THE Vatican has ruled that transgender people can be baptised, act as godparents, and be witnesses at a marriage — provided that efforts are made to avoid “scandal and disorientation among the faithful”.
In a statement issued last week, and approved by Pope Francis, the Dicastery for the Doctrine of the Faith said: “A transsexual, who has also undergone hormone treatment and sex-reassignment surgery, can receive baptism under the same conditions as other believers. . . Children and adolescents with transgender issues, if well prepared and willing, can also receive baptism. . .”
The Dicastery was less categorical about transsexual godparents, however. “Under certain conditions, an adult transsexual may be admitted to the function of godfather or godmother. Since such a function does not constitute a right, however, pastoral prudence demands that it should not be allowed if there is a danger of scandal, undue legitimisation or disorientation.”
The Dicastery said that it was responding to questions on access to sacraments by “transgender and homoaffective persons” that was tabled in July by the Italian-born Bishop Jose Negri, of Santo Amaro, in Brazil.
The statement was published in Italian and Portuguese, and signed by the Dicastery’s prefect, Cardinal Victor Manuel Fernández, who was appointed in July.
It said that baptism did not confer “sanctifying grace” if received by someone who had not repented of “grave sins”. Different considerations would also apply to people living in marriage-style relationships “well known to the community”.
Although each case should be “wisely weighed”, however, to “safeguard the sacrament of baptism”, nothing in canon law prohibited someone transgender or “homoaffective and cohabiting” from being a godparent or marriage witness, if they lived “in conformity with the faith”.
The statement continued: “Even when doubts remain about a person’s objective moral situation or subjective dispositions toward grace, one should never forget this aspect of the faithfulness of God’s unconditional love, which is capable of generating an irrevocable covenant, even with the sinner.
“This is true even when a purpose of amendment does not appear in a fully manifest way in the penitent — the predictability of a new fall often does not undermine the authenticity of the purpose.”
The statement is the latest issued in answer to top-level dubia about the Roman Catholic Church’s current moral and sexual teachings, which were also debated at last month’s Assembly of the Synod of Bishops (News, 13 October).
Also last month, the Pope answered queries from five conservative cardinals about synodality, interpreting divine revelation, blessing same-sex unions, ordaining women, and sacramental absolution (News, 6 October).
In September, the Pope responded to dubia from the Czech Cardinal Dominik Duka about whether holy communion could now be given to divorced Catholics living in new unions.
In its statement, the Vatican Dicastery said that the Church placed “real value” on “the duties of godparents”, their part in the community, and “the consideration they show towards Church teaching”. Baptism should always, however, be “understood and deployed within the entire journey of Christian initiation”, the statement said. Pope Francis himself had emphasised that “the doors of the sacraments” should not be “closed for any reason”.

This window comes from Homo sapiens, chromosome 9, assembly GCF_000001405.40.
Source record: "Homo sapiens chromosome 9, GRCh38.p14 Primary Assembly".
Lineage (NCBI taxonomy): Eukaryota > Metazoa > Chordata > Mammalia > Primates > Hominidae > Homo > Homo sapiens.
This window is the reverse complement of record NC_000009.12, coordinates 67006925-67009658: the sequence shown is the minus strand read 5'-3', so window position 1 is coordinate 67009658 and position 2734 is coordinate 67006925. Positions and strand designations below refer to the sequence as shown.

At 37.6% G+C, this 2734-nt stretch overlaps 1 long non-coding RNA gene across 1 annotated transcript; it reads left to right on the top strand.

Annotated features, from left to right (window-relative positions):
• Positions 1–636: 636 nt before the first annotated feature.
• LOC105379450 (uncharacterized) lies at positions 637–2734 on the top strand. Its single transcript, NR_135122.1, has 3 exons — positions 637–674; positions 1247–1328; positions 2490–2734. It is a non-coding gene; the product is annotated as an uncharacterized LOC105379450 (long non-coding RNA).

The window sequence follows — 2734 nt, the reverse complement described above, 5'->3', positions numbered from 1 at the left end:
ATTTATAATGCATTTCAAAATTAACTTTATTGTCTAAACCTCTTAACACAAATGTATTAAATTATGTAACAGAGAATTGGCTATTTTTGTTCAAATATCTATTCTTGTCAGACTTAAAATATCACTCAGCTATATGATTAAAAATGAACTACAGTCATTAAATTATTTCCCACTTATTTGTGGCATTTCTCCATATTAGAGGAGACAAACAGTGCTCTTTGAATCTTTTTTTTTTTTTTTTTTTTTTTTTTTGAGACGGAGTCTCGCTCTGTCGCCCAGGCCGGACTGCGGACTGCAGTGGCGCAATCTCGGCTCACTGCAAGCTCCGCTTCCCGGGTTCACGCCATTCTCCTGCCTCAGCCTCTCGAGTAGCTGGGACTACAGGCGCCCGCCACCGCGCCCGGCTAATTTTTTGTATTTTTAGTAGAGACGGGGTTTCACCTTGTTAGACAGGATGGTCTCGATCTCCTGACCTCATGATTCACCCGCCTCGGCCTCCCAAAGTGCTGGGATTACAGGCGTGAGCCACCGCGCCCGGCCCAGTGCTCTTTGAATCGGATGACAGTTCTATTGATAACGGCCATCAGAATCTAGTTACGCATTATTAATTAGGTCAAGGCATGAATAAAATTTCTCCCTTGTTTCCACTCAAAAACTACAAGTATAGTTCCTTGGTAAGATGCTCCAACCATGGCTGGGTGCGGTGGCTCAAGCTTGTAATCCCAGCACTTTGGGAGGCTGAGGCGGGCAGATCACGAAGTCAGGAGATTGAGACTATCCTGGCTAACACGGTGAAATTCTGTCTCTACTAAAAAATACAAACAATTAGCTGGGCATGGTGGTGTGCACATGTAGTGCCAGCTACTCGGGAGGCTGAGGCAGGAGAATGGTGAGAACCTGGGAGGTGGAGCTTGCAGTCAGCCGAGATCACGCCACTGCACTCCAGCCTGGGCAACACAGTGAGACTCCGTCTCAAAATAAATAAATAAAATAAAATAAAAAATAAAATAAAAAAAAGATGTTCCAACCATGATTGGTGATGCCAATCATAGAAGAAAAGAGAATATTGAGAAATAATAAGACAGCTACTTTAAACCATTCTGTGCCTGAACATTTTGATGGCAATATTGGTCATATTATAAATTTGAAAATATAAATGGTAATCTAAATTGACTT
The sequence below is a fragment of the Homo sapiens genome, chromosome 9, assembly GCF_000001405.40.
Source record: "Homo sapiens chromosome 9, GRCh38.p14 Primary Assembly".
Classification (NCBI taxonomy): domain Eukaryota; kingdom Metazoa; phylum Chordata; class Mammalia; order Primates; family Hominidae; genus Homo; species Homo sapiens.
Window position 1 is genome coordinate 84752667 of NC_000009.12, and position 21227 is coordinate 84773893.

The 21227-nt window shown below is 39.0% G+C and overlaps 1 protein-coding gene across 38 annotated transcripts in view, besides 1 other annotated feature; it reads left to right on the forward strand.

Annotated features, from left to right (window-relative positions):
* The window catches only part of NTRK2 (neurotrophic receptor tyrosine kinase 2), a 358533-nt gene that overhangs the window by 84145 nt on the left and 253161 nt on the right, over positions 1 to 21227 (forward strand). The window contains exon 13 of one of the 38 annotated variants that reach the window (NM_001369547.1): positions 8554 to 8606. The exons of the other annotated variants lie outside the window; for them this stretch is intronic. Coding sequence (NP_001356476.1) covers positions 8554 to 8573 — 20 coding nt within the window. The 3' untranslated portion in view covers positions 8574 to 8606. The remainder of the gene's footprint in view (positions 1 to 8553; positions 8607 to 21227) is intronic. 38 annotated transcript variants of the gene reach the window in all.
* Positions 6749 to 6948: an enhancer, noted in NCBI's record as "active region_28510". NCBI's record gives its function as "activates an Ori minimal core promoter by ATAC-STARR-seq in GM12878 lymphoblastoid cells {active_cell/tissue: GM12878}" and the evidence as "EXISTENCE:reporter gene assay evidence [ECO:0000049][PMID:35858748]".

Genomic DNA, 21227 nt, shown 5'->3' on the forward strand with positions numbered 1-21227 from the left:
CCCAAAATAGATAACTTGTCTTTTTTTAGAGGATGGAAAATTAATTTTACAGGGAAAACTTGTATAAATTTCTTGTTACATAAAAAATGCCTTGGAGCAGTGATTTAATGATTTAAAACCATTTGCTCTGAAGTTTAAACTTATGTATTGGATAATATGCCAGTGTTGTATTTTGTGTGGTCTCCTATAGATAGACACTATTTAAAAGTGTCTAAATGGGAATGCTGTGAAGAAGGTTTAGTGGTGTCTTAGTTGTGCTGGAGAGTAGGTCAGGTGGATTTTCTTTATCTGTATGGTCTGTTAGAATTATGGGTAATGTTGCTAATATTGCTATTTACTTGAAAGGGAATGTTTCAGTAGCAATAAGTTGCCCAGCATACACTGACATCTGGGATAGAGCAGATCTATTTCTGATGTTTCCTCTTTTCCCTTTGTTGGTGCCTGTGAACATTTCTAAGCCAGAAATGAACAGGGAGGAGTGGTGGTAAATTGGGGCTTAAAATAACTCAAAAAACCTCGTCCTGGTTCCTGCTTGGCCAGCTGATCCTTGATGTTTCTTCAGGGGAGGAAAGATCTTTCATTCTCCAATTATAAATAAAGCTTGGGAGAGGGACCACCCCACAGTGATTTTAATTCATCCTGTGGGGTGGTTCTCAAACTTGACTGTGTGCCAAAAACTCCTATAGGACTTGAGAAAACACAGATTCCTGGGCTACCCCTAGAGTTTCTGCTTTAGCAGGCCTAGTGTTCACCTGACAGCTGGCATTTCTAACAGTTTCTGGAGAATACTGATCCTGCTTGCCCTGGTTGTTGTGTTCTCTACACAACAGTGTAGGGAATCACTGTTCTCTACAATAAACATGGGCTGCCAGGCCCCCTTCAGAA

Articles 2257-9 of the RC Church’s 1992 Catechism, partially amended under Pope Francis, state that homosexual acts are “intrinsically disordered” and “contrary to natural law”, but say that people with “homosexual tendencies”, while “called to chastity”, must also be “accepted with respect, compassion and sensitivity”.
While voicing concerns about “gender ideology”, the Pope, now 86, has sought to make his Church more welcoming to LGBT+ groups, introducing sympathetic formulations in his apostolic exhortations Evangelii Gaudium (2013) (News, 20 December 2013) and Amoris Laetitia (2016) (News, 15 April 2016).
In an interview with Spain’s La Sexta newspaper in March 2019, he said that homosexual tendencies were not a sin, and urged parents to support their gay children. In interviews in October 2020 and September 2021, he also supported the right to same-sex civil unions.
In January, the Pope urged RC bishops worldwide to back the decriminalisation of homosexuality, later assuring a young transgender person in a July podcast that God “loves us as we are”.
Among reactions to the latest Vatican ruling, a prominent American Jesuit supporter of LGBT rights, the Revd James Martin, said in a social-media post that it marked an “important step forward” to “seeing transgender people as Catholics”, and that some dioceses still barred them from receiving baptism.
The statement was criticised as “misleading and harmful”, however, by Cardinal Gerhard Müller, the Vatican Dicastery’s former German prefect, who told the Spanish-language website InfoCátolica that it would “open the door to misunderstandings”.
Another prominent critic, Archbishop Carlo Maria Viganò, a former Vatican state governor and nuncio to the United States, predicted that the statement, with its media interpretations, would “tear yet another wound in the tortured body of the Church”, by seeking to “normalise the behaviour” of those “living in a habitual and public state of mortal sin”.
A philosophy specialist from Poland’s Catholic University of Lublin, Agnieszka Zielinska, said that many conservative Catholics believed Pope Francis was “playing with fire” by signing off an “imprecise ruling” which looked certain to stoke “misunderstandings and misinterpretations”.